A few months ago, in the depths of Tassie Winter, a friend from Ravelry (whom I had never met) gave me 3 Rhubarb crowns. For nothing! I adore gardeners (and knitters!). I promptly planted them in my free garden bed (the busy-ness of my last semester at uni made planting a Winter crop impossible), mulched deeply with composting leaves, and waited.
Fast forward to October. Spring is well underway, the daffodils have come & gone, the lawn needs mowing endlessly, and my Rhubarb – it has leaves!!
And leaf stalks. Bright juicy red leaf stalks. I started looking up recipes, and decided on Rhubarb Crumble, but all the recipes I found wanted 6 cups of Rhubarb to serve 8 people! Since its only me that will probably end up eating it, I didn’t want to get fat on 8 servings of Rhubarb Crumble. So I looked at a few different recipes, and added a couple of rosy Corella pears:
And added the chopped Rhubarb:
And then I loosely followed Elise’s recipe for Rhubarb Crumble.
Unfortunately I forgot to take any in-progress photos…. And then the finished product wasn’t awesome to look at, so I didn’t take any photos of that either. But! Look at my gorgeous Rhubarb! It is so red on the outside, but I was surprised to find it bright green on the inside! Its just like Christmas, and very photogenic:
I do however have some tips for my fellow bakers who decide they want to make some Rhubarb Crumble of your own:
1. Use a fairly deep baking dish
Use a baking dish deep enough to provide a pretty substantial layer of fruit, but additionally you really want to put lots of crumble on the top too!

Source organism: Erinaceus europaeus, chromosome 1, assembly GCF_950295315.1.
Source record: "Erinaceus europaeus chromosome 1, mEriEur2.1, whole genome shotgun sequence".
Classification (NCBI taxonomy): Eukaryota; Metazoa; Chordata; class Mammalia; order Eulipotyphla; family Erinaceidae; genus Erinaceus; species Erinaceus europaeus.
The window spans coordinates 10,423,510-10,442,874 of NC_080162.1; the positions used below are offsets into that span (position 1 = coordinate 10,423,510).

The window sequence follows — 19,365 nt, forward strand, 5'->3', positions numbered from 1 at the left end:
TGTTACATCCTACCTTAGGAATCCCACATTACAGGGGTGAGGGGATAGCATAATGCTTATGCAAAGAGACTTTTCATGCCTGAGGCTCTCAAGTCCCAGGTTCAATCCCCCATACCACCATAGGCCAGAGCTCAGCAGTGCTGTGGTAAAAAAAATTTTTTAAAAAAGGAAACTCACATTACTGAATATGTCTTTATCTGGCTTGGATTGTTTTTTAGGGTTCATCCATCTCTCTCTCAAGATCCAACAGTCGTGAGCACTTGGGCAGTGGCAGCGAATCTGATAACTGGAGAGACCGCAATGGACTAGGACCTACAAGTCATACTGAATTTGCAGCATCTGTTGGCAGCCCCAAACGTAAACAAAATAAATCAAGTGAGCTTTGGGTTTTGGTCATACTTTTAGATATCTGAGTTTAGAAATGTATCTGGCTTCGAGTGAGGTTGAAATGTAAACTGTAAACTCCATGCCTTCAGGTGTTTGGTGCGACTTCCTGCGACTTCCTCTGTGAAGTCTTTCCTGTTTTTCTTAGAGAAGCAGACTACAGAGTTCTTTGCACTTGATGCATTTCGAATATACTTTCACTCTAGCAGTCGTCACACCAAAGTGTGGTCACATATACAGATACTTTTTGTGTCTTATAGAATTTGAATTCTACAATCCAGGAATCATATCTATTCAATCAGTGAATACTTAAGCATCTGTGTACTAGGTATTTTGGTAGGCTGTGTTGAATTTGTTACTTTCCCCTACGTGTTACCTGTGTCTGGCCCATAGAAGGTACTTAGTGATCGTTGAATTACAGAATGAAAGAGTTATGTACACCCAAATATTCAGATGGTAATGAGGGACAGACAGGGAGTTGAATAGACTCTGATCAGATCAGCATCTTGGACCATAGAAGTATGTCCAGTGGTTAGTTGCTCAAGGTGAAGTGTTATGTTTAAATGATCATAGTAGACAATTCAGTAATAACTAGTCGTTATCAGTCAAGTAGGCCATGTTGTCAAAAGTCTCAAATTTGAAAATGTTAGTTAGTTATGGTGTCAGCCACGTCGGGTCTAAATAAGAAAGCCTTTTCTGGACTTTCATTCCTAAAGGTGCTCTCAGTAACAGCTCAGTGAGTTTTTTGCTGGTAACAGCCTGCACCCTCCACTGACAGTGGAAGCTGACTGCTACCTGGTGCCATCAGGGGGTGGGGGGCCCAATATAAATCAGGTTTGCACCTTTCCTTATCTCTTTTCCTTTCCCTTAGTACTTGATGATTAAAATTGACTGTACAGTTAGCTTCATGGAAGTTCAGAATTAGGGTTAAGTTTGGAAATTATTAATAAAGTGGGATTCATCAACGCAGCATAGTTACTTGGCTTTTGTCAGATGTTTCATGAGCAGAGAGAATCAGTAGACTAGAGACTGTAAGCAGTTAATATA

2. Don’t dilute the Rhubarb
As much as I like pears, I really wished I had kept the Rhubarb unadulterated for this dish. I really craved that tart yet sweet Rhubarb flavour, but this also means I will need to wait even longer before I can harvest enough of my Rhubarb for a whole dish of crumble.
3. Don’t leave the house…
Yes, I admit it, I left my oven unattended. I had a craving for ice cream with my crumble, and had to go to the shops to buy some. Pair that with getting distracted at a new Japanese restaurant for a takeaway Bento box, and my crumble was in the oven for probably 10 minutes too long. It wasn’t burnt, and still tasted delicious, but the hardened syrup around the edges made the dish very difficult to clean!
4. Take a sniff
Another unexpected feature of Rhubarb was the smell! As I cut the fresh Rhubarb stalks the smell got stronger & stronger, and I couldn’t get enough of it! It smells a bit like custard and caramel, but not quite, a bit hard to describe. You’ll just have to cut up some Rhubarb and see for yourselves!
And there you have it. Stay tuned for my next Rhubarb adventure!